A: In the summer of 2004, I was invited to teach a fiction workshop in St. Petersburg in Russia. While there, I became good friends with a Kenyan writer named Binyavanga Wainaina. I credit Binya with opening me up to contemporary African literature and in helping me develop an interest in young African writers. Kenya was the first country I visited on the African continent. That was in the summer of 2006. I went back later that year to teach for Kwani?, a Nairobi-based organization that Binya founded. There, I found myself interacting with all of these writers from around the continent, a life-changing experience. I had the idea to organize a similar conference in West Africa.
So, with my good friend Arthur Flowers, a novelist who teaches in the writing program at Syracuse, we organized the Pan African Literary Forum and staged an international writers’ conference in Accra, Ghana in July 2008. I humbly say that was an amazing experience for all involved.
Since then I have made other forays to the continent to teach or simply to hang out with writers. For example, Chimamanda Ngozi Adichie invited me to teach for her Farafina workshop in Lagos in August 2012. The following month, I was in Zanzibar where I was working as the literature program director for a new festival called the Jahazi Literary and Jazz Festival. This is when/where I met my wife, Zawadi. In her native language Kiswahili her name means “gift.” Africa has been a gift to me given its impact on my personal and professional life. And my experiences on the continent have shaped my writing, my fiction, in countless ways. In short I might simply say that I am highly interested in exchange and confluence. And that exchange assumes various guises.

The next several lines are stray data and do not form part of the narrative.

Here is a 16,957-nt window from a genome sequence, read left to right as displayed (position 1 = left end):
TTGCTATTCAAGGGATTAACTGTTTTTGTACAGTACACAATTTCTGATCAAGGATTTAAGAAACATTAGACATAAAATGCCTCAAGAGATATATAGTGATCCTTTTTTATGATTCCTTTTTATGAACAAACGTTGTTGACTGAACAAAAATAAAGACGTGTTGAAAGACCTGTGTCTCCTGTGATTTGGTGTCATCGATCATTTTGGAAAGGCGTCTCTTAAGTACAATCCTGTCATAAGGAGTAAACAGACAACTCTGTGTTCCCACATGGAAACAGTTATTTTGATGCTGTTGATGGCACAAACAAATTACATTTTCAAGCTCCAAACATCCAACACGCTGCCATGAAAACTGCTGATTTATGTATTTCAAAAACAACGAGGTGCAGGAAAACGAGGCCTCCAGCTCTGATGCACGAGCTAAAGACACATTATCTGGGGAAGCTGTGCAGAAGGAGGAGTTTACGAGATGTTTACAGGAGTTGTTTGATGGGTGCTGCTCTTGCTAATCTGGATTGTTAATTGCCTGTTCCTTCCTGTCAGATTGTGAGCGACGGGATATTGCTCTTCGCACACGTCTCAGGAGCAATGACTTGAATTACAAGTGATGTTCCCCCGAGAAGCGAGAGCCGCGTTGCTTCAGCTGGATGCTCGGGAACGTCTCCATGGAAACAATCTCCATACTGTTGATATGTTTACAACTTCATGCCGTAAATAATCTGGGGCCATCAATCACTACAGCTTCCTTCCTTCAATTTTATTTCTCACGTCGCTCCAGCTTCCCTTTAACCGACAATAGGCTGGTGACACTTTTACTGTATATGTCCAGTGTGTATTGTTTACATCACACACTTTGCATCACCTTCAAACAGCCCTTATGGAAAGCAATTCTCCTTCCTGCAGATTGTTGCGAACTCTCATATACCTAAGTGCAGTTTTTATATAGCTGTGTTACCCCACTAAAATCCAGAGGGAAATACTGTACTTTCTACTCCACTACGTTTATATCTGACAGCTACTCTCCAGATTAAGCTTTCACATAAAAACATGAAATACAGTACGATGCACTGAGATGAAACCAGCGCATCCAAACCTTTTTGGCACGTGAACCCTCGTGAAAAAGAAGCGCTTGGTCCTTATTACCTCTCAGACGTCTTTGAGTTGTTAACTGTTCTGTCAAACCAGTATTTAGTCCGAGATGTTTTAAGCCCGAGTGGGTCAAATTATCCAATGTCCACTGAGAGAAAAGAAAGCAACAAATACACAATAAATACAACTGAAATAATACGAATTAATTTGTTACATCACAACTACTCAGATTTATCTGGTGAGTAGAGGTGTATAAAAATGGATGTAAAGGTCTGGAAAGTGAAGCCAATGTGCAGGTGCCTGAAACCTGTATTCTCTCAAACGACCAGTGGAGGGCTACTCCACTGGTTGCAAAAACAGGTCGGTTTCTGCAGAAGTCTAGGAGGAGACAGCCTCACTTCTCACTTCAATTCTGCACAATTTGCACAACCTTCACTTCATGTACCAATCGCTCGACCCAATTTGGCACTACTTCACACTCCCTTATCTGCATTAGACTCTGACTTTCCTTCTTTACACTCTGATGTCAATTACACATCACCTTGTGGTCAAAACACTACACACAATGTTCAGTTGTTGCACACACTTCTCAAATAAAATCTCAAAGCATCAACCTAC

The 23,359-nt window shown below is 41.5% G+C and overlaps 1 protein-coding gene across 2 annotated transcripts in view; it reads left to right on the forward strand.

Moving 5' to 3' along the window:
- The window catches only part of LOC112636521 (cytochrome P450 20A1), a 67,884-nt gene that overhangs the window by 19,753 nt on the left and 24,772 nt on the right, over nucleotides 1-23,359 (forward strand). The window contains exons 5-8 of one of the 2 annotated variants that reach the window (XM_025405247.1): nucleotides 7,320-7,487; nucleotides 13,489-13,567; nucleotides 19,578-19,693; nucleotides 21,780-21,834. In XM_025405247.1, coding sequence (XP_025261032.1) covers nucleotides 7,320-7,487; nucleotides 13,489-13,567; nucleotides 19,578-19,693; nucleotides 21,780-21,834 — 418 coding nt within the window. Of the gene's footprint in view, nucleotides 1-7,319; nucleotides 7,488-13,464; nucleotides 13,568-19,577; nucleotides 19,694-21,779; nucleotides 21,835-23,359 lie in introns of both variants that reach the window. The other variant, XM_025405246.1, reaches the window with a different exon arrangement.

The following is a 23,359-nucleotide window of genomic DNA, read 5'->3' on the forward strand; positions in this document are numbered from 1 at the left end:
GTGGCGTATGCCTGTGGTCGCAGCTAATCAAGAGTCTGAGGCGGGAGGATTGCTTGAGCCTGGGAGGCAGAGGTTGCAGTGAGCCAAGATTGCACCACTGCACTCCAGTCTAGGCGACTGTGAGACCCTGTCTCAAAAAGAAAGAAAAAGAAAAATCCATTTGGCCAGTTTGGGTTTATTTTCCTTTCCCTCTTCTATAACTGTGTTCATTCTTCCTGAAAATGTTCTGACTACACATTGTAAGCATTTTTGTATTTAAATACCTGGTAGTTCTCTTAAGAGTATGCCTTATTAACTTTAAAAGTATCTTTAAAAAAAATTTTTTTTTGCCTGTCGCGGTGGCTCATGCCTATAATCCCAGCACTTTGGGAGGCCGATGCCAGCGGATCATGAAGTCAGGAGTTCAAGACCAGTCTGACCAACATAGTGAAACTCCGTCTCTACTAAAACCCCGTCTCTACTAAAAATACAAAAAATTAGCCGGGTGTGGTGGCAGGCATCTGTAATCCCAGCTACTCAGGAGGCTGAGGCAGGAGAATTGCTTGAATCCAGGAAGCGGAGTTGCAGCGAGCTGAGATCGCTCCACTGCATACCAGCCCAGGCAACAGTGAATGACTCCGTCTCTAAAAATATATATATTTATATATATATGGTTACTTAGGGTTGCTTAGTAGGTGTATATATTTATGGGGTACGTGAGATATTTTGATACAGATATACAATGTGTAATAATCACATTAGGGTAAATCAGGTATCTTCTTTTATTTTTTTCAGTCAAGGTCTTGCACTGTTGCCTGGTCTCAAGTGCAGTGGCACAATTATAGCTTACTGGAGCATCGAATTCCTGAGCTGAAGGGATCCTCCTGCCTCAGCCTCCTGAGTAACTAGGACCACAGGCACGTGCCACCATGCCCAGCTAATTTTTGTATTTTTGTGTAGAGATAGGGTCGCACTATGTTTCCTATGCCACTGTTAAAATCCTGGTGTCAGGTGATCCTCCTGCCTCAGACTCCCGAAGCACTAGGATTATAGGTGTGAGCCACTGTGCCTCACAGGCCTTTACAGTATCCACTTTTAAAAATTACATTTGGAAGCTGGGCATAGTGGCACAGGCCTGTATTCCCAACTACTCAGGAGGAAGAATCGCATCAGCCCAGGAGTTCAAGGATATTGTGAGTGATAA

For example, a new journal devoted to overlooked modernist writers, a journal called Scofield, asked me to write an essay about Dambudzo Marechera, an experimental writer from Zimbabwe who passed away in 1987. I am hard at work to complete this essay before my early-January deadline. Thinking my way into his work is a way of thinking my way into my own.
Q: As a new faculty member at U.Va, what inspired you to join the creative writing department here on Grounds? Was there an especially charming aspect about Charlottesville or U.Va. that solidified your decision to join the community?
A: The MFA creative writing program here at UVA has long been one of the best programs in the country. The opportunity to teach for the program was reason enough for me to come here. And I have always heard great things about Charlottesville. My wife and I are loving our time time after the frantic pace of New York. (New York is not a city; it’s a dream.) We had a baby boy, Jacob Coltrane, on November 5th. And our older son James just celebrated his second birthday on December 2nd. How great is is to be able to slow down and enjoy my family in these new surroundings, to work with great students and great colleagues.
Q: Do you hope to bring your connections to Africa into the classroom, and how? How do you want to shape the way you teach here at U.Va. and the impact you create on the creative writing department?
A: Perhaps the best thing I can do as a teacher in a writing workshop or a seminar focused on writing is to open my students’ eyes to possibility. Writing involves a certain way of looking at the world, of thinking. Read a book and enter a mind. The African writer is in vogue right now, but that does mean that deserving books find a broad audience. And few deserving writers come to public notice. So the first thing I can do is to teach African writers to show how they are part of the present, global conversation. And I will also work with others here at the university to bring writers to campus. Count on that.
In addition, I will also encourage developing writers from the African continent to apply for our MFA program.
Q: Finally, can you possibly let us know a little about your current projects and their major themes?
A: I am working on a novel that is loosely based on Jean Baptiste Point DuSable, the person who is often called the founder of Chicago, my hometown. As well, I plan to [write] a book, a fiction-nonfiction hybrid, that is loosely based on my mother, a project that I am still thinking through. For now though I am mostly writing shorter pieces, stories and essays.